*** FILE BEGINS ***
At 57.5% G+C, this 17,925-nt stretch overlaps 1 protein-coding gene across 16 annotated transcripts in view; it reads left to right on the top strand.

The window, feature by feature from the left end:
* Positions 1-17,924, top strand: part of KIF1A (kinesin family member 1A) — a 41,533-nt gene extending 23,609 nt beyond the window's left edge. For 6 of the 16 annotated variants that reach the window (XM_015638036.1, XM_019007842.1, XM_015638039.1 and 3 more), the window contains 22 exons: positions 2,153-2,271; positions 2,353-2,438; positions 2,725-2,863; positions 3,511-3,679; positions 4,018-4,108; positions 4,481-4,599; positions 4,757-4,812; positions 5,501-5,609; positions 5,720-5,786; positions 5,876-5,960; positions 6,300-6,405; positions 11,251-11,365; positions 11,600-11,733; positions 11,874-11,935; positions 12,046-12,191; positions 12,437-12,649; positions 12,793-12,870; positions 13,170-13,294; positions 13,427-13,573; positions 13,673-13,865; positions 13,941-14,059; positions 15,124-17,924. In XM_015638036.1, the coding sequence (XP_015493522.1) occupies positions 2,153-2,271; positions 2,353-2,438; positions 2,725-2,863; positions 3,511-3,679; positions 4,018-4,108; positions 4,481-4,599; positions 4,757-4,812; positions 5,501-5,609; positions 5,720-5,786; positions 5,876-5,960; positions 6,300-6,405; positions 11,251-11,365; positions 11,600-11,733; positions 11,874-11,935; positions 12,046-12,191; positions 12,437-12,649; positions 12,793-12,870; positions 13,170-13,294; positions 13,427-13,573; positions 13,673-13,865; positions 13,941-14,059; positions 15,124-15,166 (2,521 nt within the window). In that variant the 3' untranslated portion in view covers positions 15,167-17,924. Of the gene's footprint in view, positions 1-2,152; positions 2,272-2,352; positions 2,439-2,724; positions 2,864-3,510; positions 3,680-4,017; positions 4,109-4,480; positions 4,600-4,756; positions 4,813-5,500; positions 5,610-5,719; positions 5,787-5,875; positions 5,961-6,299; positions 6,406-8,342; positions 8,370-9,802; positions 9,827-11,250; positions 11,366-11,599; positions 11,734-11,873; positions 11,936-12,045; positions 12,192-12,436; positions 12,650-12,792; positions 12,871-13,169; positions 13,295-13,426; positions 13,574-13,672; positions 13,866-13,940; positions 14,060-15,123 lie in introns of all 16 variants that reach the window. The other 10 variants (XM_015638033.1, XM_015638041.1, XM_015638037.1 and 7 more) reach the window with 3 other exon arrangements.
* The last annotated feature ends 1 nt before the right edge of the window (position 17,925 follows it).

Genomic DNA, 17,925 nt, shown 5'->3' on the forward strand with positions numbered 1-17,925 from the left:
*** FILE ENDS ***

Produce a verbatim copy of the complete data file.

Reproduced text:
At 57.5% G+C, this 17,925-nt stretch overlaps 1 protein-coding gene across 16 annotated transcripts in view; it reads left to right on the top strand.

The window, feature by feature from the left end:
* Positions 1-17,924, top strand: part of KIF1A (kinesin family member 1A) — a 41,533-nt gene extending 23,609 nt beyond the window's left edge. For 6 of the 16 annotated variants that reach the window (XM_015638036.1, XM_019007842.1, XM_015638039.1 and 3 more), the window contains 22 exons: positions 2,153-2,271; positions 2,353-2,438; positions 2,725-2,863; positions 3,511-3,679; positions 4,018-4,108; positions 4,481-4,599; positions 4,757-4,812; positions 5,501-5,609; positions 5,720-5,786; positions 5,876-5,960; positions 6,300-6,405; positions 11,251-11,365; positions 11,600-11,733; positions 11,874-11,935; positions 12,046-12,191; positions 12,437-12,649; positions 12,793-12,870; positions 13,170-13,294; positions 13,427-13,573; positions 13,673-13,865; positions 13,941-14,059; positions 15,124-17,924. In XM_015638036.1, the coding sequence (XP_015493522.1) occupies positions 2,153-2,271; positions 2,353-2,438; positions 2,725-2,863; positions 3,511-3,679; positions 4,018-4,108; positions 4,481-4,599; positions 4,757-4,812; positions 5,501-5,609; positions 5,720-5,786; positions 5,876-5,960; positions 6,300-6,405; positions 11,251-11,365; positions 11,600-11,733; positions 11,874-11,935; positions 12,046-12,191; positions 12,437-12,649; positions 12,793-12,870; positions 13,170-13,294; positions 13,427-13,573; positions 13,673-13,865; positions 13,941-14,059; positions 15,124-15,166 (2,521 nt within the window). In that variant the 3' untranslated portion in view covers positions 15,167-17,924. Of the gene's footprint in view, positions 1-2,152; positions 2,272-2,352; positions 2,439-2,724; positions 2,864-3,510; positions 3,680-4,017; positions 4,109-4,480; positions 4,600-4,756; positions 4,813-5,500; positions 5,610-5,719; positions 5,787-5,875; positions 5,961-6,299; positions 6,406-8,342; positions 8,370-9,802; positions 9,827-11,250; positions 11,366-11,599; positions 11,734-11,873; positions 11,936-12,045; positions 12,192-12,436; positions 12,650-12,792; positions 12,871-13,169; positions 13,295-13,426; positions 13,574-13,672; positions 13,866-13,940; positions 14,060-15,123 lie in introns of all 16 variants that reach the window. The other 10 variants (XM_015638033.1, XM_015638041.1, XM_015638037.1 and 7 more) reach the window with 3 other exon arrangements.
* The last annotated feature ends 1 nt before the right edge of the window (position 17,925 follows it).

Genomic DNA, 17,925 nt, shown 5'->3' on the forward strand with positions numbered 1-17,925 from the left: